In the 1950s, mobsters like Charles (Lucky) Luciano and Meyer Lansky transformed Cuba into a criminal empire. More recently, criminal networks have achieved high levels of state capture in South Africa, Zambia, Mexico and Bulgaria, among many others.
But the Taliban’s swift return to power last month in Afghanistan marks one of the few times in history that a multinational criminal cartel has succeeded in taking over an entire country.
The Taliban portray themselves as holy warriors, but in reality, they operate more like a mafia.
“The primary sources of Taliban financing remain criminal activities,” read a June 2021 report to the UN Security Council by its monitoring team, noting that the production and trafficking of both heroin and methamphetamines “remains the Taliban’s largest single source of income.”
At a time when 90 per cent of the heroin sold in Canada reportedly comes from Afghanistan, it’s important to recognize that the Taliban leadership manages both upstream and downstream aspects of the Afghan heroin trade — from setting farm quotas for poppy cultivation and providing financing to farmers, to bulk-buying the crop, and then refining it into exportable opium and heroin, and finally transporting it to neighbouring countries.
In recent years, as Afghanistan rapidly became a significant global producer of methamphetamines, the Taliban also began taxing meth labs and shipments, with a comprehensive 2020 report suggesting that meth could eventually become as big an export as heroin.
The Taliban don’t limit themselves to narcotics. Other illicit sources of Taliban income include extortion, kidnapping for ransom, artisanal mining, timber trafficking and taxing the country’s enormous informal transit trade.
The structure of the Taliban is also parallel to the mafia. Taliban commanders out in the field would collect tax and protection payments in their control zones, paying a percentage of what they earned to the Pakistan-based Taliban leadership, some of whom grew rich from their drug activities, splashing out on gaudy mansions and luxury cars.
Just like the New York mob sometimes fights the New Jersey mob, violence has at times erupted between different Taliban factions, typically over control of lucrative trafficking routes or other financial disputes.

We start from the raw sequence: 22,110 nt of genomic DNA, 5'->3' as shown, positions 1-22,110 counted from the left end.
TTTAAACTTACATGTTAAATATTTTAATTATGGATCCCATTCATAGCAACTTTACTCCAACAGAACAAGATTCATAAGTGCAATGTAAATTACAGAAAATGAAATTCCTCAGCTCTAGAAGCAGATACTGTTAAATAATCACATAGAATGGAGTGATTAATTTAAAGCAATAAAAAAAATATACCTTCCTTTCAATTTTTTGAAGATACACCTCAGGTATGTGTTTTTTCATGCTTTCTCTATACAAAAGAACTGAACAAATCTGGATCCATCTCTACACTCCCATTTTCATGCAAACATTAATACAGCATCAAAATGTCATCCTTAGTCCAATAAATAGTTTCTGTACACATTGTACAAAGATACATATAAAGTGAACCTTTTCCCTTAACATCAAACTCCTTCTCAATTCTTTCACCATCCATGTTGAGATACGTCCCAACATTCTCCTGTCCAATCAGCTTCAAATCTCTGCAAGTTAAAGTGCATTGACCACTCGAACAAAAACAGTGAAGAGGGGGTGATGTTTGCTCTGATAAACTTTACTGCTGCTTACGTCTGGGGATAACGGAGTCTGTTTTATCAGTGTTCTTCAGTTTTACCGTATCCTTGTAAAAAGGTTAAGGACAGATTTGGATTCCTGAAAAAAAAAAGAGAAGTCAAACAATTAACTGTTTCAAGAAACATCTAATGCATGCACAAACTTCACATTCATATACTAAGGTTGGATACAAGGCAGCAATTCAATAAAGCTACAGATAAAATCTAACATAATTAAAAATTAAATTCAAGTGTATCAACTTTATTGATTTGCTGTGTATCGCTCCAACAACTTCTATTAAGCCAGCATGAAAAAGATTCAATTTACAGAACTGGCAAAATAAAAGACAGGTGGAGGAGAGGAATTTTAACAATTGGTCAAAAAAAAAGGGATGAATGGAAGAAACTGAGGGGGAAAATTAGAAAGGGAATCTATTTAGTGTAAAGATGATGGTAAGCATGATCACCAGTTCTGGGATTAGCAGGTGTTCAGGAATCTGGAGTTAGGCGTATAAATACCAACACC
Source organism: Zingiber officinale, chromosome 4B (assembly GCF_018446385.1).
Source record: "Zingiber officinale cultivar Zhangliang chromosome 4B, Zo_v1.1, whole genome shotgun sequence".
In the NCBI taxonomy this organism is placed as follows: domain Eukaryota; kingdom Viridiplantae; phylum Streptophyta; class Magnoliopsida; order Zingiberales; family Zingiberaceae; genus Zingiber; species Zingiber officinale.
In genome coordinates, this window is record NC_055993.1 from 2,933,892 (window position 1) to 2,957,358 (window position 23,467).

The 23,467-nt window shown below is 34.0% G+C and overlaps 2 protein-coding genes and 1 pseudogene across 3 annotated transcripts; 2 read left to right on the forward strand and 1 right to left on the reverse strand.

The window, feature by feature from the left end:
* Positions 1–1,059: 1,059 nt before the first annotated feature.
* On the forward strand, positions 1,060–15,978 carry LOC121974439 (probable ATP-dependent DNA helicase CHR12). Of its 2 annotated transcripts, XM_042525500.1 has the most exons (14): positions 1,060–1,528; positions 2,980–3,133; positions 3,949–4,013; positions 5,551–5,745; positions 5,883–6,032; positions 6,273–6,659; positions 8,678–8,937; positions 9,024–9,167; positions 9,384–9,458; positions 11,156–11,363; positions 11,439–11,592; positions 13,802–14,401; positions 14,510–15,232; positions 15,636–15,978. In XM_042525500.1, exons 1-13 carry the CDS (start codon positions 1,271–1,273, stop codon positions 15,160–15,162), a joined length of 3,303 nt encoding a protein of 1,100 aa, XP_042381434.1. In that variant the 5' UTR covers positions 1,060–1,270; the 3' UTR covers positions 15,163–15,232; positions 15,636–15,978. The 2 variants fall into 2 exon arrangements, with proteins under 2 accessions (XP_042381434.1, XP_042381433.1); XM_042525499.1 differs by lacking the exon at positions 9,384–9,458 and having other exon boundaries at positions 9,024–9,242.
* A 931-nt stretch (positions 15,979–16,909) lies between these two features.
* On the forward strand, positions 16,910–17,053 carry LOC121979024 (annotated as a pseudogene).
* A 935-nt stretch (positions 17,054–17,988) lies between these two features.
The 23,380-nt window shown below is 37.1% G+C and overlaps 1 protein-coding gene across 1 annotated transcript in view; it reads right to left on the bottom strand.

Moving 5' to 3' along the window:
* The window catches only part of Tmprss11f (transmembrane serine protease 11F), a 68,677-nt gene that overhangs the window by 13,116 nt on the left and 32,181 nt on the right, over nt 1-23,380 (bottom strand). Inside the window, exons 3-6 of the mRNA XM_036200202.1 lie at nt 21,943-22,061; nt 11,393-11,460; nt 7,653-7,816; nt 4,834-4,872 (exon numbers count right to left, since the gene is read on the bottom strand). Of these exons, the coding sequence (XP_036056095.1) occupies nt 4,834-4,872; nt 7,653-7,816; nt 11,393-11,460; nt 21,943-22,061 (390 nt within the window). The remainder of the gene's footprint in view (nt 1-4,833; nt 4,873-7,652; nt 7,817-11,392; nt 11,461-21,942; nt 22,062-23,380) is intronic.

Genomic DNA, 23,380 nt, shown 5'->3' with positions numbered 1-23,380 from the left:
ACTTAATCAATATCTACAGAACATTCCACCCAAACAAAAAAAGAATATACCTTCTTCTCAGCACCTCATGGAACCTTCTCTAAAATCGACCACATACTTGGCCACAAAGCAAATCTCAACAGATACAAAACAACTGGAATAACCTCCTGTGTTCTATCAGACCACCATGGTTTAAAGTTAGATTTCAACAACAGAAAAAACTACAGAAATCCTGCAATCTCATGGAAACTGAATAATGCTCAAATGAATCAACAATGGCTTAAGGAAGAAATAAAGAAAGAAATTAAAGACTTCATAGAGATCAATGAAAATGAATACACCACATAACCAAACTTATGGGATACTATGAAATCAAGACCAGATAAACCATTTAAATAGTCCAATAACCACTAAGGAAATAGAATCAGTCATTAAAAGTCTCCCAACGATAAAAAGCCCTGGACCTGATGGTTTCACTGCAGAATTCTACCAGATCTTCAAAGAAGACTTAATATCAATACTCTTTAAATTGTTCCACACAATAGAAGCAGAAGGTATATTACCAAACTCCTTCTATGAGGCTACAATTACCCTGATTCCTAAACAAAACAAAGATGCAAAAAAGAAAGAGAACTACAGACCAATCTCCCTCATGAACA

And just like members of Cosa Nostra and the U.S. Mafia gathered in Cuba in 1946 for the infamous Havana Conference, members of the Taliban shura in 1998 formed an alliance with regional drug trafficking organizations (DTOs), agreeing to protect each other’s interests, and also formed alliances with corrupt officials in the former Afghan government.
That core agreement has endured, with drug traffickers financing Taliban weapons and other supplies, and one even running a hospital for wounded Taliban soldiers.
Mullah Abdul Ghani Baradar, now de-facto leader of the Taliban, has reportedly managed the Taliban’s relationships with DTO leaders since the 1998 pact. During the Doha peace process, one of his key demands was the release from U.S. jail of Haji Bashar Noorzai, the Afghan heroin trafficker who was the original financier of the Taliban. It was one of the few Taliban requests during the peace process that the U.S. government did not approve.
As Canada grapples with the fact that the Taliban, several factions of which Ottawa has designated as terrorist groups, now control Afghanistan, it also must contend with the narcotics threat emanating from the region.
Gretchen Peters is executive director of the Center on Illicit Networks and Transnational Organized Crime and author of ‘Seeds of Terror,’ a book about the Taliban’s role in the heroin trade.